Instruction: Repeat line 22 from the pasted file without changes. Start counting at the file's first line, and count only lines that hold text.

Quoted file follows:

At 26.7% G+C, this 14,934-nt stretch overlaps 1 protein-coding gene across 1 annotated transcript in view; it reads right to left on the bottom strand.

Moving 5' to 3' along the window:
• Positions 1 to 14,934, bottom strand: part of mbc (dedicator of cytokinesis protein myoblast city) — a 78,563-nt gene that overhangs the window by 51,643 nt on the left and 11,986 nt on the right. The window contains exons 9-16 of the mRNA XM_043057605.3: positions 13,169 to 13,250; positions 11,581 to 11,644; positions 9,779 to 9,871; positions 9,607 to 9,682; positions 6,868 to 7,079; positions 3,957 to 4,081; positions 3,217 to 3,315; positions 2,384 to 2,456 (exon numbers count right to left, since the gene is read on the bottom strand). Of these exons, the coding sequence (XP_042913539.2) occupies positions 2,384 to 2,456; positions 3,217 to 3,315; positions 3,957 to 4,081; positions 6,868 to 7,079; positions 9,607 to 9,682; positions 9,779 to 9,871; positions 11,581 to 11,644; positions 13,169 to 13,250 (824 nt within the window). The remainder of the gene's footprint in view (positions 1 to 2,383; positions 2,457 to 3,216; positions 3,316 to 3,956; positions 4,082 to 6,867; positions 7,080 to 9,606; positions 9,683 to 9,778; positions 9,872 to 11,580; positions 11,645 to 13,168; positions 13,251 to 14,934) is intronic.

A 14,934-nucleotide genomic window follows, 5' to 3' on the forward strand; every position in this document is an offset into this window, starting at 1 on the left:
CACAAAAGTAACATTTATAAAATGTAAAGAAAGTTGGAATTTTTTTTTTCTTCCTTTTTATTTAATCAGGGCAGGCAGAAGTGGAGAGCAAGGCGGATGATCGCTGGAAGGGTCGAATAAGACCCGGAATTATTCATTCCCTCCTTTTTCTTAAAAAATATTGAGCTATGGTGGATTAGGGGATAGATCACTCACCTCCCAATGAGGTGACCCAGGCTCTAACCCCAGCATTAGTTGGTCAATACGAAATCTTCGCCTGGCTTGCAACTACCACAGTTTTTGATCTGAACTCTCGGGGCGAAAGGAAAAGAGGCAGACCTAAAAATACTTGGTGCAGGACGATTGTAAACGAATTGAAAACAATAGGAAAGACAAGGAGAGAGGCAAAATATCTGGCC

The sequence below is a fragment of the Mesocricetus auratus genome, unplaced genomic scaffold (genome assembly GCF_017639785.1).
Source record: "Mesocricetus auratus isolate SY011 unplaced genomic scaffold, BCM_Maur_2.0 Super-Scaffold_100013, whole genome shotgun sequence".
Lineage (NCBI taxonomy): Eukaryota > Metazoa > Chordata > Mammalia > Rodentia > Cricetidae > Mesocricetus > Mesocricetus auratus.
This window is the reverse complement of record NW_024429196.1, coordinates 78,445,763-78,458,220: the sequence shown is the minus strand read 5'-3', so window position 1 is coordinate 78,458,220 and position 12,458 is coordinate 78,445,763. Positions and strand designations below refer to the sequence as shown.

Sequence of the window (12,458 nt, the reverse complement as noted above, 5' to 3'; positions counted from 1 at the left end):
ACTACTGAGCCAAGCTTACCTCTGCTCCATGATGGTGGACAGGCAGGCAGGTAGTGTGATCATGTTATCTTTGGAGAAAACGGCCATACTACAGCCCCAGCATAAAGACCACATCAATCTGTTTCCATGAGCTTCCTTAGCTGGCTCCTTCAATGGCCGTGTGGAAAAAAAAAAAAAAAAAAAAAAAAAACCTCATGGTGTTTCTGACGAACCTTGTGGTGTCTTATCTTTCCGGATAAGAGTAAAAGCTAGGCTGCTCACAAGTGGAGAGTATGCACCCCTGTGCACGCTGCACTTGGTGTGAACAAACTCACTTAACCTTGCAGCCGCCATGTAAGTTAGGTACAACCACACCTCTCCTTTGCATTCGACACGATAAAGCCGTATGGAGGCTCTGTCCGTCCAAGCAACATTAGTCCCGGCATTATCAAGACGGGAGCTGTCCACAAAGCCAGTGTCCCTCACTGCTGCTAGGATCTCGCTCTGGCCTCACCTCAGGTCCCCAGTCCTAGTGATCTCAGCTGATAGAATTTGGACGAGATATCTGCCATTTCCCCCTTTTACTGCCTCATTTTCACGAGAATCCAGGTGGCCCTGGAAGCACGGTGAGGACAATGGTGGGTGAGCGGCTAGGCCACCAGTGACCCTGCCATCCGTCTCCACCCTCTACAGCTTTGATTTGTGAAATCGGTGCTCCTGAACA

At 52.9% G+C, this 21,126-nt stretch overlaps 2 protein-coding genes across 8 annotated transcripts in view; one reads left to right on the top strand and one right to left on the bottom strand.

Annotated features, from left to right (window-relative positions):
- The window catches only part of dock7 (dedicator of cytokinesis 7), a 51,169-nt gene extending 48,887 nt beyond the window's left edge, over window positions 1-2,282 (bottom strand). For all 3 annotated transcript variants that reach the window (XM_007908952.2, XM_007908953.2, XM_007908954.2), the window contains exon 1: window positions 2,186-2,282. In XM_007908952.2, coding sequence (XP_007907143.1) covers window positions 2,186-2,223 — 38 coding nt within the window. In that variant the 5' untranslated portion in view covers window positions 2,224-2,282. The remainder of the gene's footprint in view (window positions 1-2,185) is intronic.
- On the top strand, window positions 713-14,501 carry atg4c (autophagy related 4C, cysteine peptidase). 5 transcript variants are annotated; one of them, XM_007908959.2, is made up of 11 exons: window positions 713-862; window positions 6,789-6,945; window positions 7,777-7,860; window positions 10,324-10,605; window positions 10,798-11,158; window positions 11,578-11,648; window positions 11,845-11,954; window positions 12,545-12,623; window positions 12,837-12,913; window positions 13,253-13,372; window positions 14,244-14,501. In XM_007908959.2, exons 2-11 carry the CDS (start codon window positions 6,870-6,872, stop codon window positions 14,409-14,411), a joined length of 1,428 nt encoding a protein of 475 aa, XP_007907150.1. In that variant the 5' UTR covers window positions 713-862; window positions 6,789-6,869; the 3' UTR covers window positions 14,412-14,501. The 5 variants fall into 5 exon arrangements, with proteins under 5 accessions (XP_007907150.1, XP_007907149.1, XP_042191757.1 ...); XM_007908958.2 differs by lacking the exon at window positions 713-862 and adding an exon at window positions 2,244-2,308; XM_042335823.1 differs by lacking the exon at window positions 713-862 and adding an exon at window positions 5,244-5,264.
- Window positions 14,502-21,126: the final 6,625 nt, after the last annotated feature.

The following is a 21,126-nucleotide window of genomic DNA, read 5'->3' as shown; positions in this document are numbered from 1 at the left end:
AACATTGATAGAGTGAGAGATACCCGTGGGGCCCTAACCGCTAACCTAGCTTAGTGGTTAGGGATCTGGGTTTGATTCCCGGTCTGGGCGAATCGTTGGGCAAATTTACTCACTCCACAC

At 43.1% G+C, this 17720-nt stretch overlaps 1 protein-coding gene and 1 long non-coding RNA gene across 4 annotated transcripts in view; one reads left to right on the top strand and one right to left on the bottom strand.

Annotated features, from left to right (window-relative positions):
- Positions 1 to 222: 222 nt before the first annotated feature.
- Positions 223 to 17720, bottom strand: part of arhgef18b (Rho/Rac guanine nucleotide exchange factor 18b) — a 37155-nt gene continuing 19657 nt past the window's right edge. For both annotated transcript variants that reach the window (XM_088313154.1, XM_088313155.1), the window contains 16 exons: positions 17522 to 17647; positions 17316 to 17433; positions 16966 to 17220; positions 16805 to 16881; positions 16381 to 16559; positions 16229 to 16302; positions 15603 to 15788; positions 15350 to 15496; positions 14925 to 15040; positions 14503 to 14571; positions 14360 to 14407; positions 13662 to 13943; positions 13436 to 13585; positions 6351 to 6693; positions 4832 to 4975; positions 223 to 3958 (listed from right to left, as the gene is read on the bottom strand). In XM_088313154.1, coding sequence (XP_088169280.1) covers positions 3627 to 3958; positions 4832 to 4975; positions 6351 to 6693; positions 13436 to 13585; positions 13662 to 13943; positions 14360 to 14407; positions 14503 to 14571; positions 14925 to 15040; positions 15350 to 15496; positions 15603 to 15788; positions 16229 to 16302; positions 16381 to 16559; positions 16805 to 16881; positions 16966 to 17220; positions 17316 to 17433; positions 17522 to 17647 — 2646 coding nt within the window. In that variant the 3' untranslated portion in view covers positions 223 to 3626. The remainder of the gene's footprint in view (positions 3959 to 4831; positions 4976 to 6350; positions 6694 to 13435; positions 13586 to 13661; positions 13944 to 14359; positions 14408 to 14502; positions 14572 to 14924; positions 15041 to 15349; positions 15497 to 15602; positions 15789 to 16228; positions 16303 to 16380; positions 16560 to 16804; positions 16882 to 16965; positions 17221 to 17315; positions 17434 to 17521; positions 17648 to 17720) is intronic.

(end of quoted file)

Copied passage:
- Positions 223 to 17720, bottom strand: part of arhgef18b (Rho/Rac guanine nucleotide exchange factor 18b) — a 37155-nt gene continuing 19657 nt past the window's right edge. For both annotated transcript variants that reach the window (XM_088313154.1, XM_088313155.1), the window contains 16 exons: positions 17522 to 17647; positions 17316 to 17433; positions 16966 to 17220; positions 16805 to 16881; positions 16381 to 16559; positions 16229 to 16302; positions 15603 to 15788; positions 15350 to 15496; positions 14925 to 15040; positions 14503 to 14571; positions 14360 to 14407; positions 13662 to 13943; positions 13436 to 13585; positions 6351 to 6693; positions 4832 to 4975; positions 223 to 3958 (listed from right to left, as the gene is read on the bottom strand). In XM_088313154.1, coding sequence (XP_088169280.1) covers positions 3627 to 3958; positions 4832 to 4975; positions 6351 to 6693; positions 13436 to 13585; positions 13662 to 13943; positions 14360 to 14407; positions 14503 to 14571; positions 14925 to 15040; positions 15350 to 15496; positions 15603 to 15788; positions 16229 to 16302; positions 16381 to 16559; positions 16805 to 16881; positions 16966 to 17220; positions 17316 to 17433; positions 17522 to 17647 — 2646 coding nt within the window. In that variant the 3' untranslated portion in view covers positions 223 to 3626. The remainder of the gene's footprint in view (positions 3959 to 4831; positions 4976 to 6350; positions 6694 to 13435; positions 13586 to 13661; positions 13944 to 14359; positions 14408 to 14502; positions 14572 to 14924; positions 15041 to 15349; positions 15497 to 15602; positions 15789 to 16228; positions 16303 to 16380; positions 16560 to 16804; positions 16882 to 16965; positions 17221 to 17315; positions 17434 to 17521; positions 17648 to 17720) is intronic.